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Ozone Research

Regular measurements of the ozone content of the atmosphere were initiated in the early 1920s by G.M.B. Dobson using spectrographic instruments. He built his first version of what is now known as the Dobson ozone spectrophotometer in 1927.(1-5)

It makes precise measurements of the relative intensity of sunlight at pairs of wavelengths in the UV spectrum; the total ozone column6 is deduced from these measurements and the known absorption coefficients of ozone at the wavelengths of measurement. Canada acquired a Dobson in 1948. Until the 1950s there were only about 20 regularly  operating stations in the world (see figure below), most of which were located in the northern hemisphere. Some of these had already interrupted their measurement programs in the late 1950s.


Map with Brewer Spectrophotometer locations

Brewer Spectrophotometer locations indicated with white dots in 1990

At this time the reason for studying ozone was the hope that research into stratospheric motion, of which ozone was a useful tracer, would lead to improved models for forecasting the weather.  It is for this reason that we have such a comprehensive data base of ozone measurements for the 1960s and 1970s, well before ozone depletion became a scientific issue. Systematic ozone observations using common observational methods and calibration procedures laid out by the International Ozone Commission in collaboration with the World Meteorological Organization (WMO) were started in preparation for the International Geophysical Year (1957–1958). These standard procedures formed the basis of the Global Ozone Observing System, which presently has more than 160 continuously operating stations. Three main types of instruments are used for routine total ozone observations: Dobson and Brewer spectrophotometers that can measure total ozone with up to 1% accuracy [e.g., Kerr et al.1988], and satellite instruments, such as the Ozone Monitoring Instrument (OMI) on board the NASA Aura satellite (7). Vertical profiles of ozone though the atmosphere are measured using ozone sondes (radio sondes using a small balloon to carry aloft an ozone sensor) and ozone LIDARs. The World Ozone and UV Radiation Data Centre, the international repository for all ground-based measurements of ozone, is housed at Environment Canada in Toronto.(8)

Total Ozone distribution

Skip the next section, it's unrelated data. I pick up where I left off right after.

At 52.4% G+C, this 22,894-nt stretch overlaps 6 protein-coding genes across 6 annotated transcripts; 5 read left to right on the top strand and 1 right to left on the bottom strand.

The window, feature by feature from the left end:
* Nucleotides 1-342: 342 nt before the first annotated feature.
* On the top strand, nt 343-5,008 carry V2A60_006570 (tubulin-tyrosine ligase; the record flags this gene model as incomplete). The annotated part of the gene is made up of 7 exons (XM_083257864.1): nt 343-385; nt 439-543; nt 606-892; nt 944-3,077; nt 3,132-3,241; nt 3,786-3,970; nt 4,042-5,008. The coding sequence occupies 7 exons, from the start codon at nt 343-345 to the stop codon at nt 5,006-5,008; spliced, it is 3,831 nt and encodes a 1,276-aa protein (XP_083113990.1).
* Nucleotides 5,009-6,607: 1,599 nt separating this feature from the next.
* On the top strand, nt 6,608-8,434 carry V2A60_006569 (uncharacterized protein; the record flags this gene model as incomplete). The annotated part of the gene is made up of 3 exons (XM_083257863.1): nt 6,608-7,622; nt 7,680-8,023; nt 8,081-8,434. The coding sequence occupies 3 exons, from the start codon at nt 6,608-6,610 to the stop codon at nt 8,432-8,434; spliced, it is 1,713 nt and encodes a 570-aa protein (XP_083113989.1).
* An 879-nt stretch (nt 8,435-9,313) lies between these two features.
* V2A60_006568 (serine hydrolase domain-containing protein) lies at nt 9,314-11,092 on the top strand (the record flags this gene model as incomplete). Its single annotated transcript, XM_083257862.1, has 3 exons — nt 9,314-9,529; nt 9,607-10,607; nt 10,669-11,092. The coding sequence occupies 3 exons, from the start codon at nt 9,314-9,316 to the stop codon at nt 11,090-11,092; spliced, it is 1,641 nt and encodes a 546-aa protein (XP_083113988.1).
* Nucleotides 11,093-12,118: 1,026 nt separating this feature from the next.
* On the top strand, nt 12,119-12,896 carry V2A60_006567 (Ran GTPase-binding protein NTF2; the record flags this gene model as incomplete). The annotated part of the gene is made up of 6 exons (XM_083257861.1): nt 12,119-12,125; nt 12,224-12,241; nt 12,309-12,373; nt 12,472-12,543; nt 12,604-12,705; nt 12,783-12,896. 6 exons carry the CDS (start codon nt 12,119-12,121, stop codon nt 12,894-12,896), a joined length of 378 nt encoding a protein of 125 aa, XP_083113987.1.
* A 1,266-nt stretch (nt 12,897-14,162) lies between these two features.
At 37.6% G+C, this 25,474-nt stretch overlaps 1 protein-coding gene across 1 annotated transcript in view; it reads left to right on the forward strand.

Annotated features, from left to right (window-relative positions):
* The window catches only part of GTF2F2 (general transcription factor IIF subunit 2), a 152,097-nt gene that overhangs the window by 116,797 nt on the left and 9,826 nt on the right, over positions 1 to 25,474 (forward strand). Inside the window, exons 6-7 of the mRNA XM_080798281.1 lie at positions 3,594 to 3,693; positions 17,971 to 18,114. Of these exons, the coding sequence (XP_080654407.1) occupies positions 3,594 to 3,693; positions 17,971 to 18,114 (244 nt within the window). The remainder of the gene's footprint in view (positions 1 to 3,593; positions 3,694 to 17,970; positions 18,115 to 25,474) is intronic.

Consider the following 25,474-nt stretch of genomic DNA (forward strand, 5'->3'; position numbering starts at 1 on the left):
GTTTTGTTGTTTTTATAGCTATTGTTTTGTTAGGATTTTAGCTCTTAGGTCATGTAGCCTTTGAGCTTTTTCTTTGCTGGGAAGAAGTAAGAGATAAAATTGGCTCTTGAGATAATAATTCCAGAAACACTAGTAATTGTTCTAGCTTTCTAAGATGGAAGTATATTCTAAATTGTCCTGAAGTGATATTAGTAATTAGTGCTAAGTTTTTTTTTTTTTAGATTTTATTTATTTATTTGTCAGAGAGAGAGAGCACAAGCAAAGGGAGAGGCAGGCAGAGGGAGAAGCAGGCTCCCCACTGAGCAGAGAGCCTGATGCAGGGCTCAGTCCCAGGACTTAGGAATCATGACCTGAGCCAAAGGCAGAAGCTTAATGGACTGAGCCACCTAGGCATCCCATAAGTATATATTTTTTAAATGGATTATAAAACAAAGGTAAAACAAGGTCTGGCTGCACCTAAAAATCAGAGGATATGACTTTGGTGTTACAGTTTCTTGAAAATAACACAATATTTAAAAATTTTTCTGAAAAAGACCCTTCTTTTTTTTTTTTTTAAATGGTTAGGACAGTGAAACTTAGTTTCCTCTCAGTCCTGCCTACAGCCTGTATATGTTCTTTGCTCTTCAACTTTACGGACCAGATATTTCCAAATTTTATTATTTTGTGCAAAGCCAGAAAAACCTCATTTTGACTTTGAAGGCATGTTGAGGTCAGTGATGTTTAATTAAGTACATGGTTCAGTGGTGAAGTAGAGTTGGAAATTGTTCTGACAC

The main features of the global total ozone distribution were discovered during the first years of regular observations in the 1920s [Dobson et al. 1926, 1929, 1930]. The most important feature is a strong latitudinal gradient of total ozone, with lower values over the equator and tropics and higher values over middle and high latitudes.

Antarctic Ozone Hole location

Antarctic ozone hole location (graphic by KNMI)

Arctic Ozone Hole location

Arctic Ozone Hole location (graphic by KNMI)


This gradient has a well-pronounced annual cycle, reaching a maximum in spring and a minimum in fall. The annual cycle in total ozone at a given point thus has an amplitude that is a function of latitude, with maximum amplitudes found at about 60˚ north and south latitude. In the tropics seasonal variations are small, with ozone maxima in summer; in the equatorial region there are essentially no seasonal variations.

The explanation for this behaviour, also deduced by Dobson and confirmed by Brewer [1949] from aircraft measurements of water vapour, is that the high values at extra-tropical latitudes are a result of transport from the tropical source region. Ozone is formed, primarily in the tropics at altitudes above about 30 km, via the action of ultraviolet light from the sun upon molecular oxygen. While the highest relative concentrations are found here, the more moderate values of 1–2 ppmv found at about 15 km actually make a much greater contribution to the total column ozone, because the density of the atmosphere is greater by an order of magnitude at the lower altitude. Mixing ratios in the lower stratosphere are higher at mid-latitudes and toward the poles.

The atmosphere

The atmosphere

This latitudinal distribution is made possible by the relatively long lifetime (months to years) of ozone in the lower stratosphere, and the Brewer-Dobson circulation that transports stratospheric ozone from the tropics toward the poles and downwards at high latitudes. This circulation is both strongest and most variable in winter, and the highest total column amounts and the most variability are found in the winter stratosphere below 20 km.

  1. Dobson’s original ozone spectrometer, 1926. – – Science Museum
  2. M. B. Dobson – March 1968 / Vol. 7, No. 3 / APPLIED OPTICS (pps. 387 – 405). http://www.esrl.noaa.gov/gmd/ozwv/dobson/papers/Applied_Optics_v7_1968.pdf
  3. A discussion of the instrument can be found here: ftp://ftp.cmdl.noaa.gov/dobson/Papers/
  4. A copy of the instrument handbook is available from the WMO: http://www.wmo.int/pages/prog/arep/gaw/documents/GAW183-Dobson-WEB.pdf
  5. http://www2.physics.ox.ac.uk/sites/default/files/2012-04-20/drdobsonsspectrometerinstructions_pdf_67366.pdf
  6. Equivalent thickness of the ozone layer, expressed as a vertical column of pure ozone. The standard unit is the Dobson Unit, equal to 10-5 m at 0˚C and sea level pressure (STP). The global average of total ozone is approximately 300 DU, equivalent to a thickness of 3 mm.
  7. NASA Aura OMI page
  8. Home – World Ozone and Ultraviolet Radiation Data Centre (WOUDC) – [Meteorological Service of Canada – WOUDC]


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